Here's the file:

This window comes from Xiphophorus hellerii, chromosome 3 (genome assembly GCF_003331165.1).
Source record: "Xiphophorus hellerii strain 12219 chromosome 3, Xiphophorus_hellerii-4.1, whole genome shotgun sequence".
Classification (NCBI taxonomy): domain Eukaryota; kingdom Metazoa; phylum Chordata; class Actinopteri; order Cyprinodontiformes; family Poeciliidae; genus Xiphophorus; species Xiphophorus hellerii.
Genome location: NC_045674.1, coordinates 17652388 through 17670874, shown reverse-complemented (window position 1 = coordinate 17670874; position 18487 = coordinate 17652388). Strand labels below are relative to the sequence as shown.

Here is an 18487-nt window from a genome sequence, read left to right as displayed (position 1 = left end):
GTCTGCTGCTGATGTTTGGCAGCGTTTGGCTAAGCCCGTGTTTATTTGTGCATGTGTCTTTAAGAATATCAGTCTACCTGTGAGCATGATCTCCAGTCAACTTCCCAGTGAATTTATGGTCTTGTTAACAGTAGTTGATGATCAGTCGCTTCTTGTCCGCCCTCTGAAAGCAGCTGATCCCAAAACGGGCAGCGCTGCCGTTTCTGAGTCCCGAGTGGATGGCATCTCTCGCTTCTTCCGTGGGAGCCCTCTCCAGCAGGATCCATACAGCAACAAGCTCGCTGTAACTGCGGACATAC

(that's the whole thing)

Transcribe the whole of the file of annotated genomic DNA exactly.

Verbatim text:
This window comes from Xiphophorus hellerii, chromosome 3 (genome assembly GCF_003331165.1).
Source record: "Xiphophorus hellerii strain 12219 chromosome 3, Xiphophorus_hellerii-4.1, whole genome shotgun sequence".
Classification (NCBI taxonomy): domain Eukaryota; kingdom Metazoa; phylum Chordata; class Actinopteri; order Cyprinodontiformes; family Poeciliidae; genus Xiphophorus; species Xiphophorus hellerii.
Genome location: NC_045674.1, coordinates 17652388 through 17670874, shown reverse-complemented (window position 1 = coordinate 17670874; position 18487 = coordinate 17652388). Strand labels below are relative to the sequence as shown.

Here is an 18487-nt window from a genome sequence, read left to right as displayed (position 1 = left end):
GTCTGCTGCTGATGTTTGGCAGCGTTTGGCTAAGCCCGTGTTTATTTGTGCATGTGTCTTTAAGAATATCAGTCTACCTGTGAGCATGATCTCCAGTCAACTTCCCAGTGAATTTATGGTCTTGTTAACAGTAGTTGATGATCAGTCGCTTCTTGTCCGCCCTCTGAAAGCAGCTGATCCCAAAACGGGCAGCGCTGCCGTTTCTGAGTCCCGAGTGGATGGCATCTCTCGCTTCTTCCGTGGGAGCCCTCTCCAGCAGGATCCATACAGCAACAAGCTCGCTGTAACTGCGGACATAC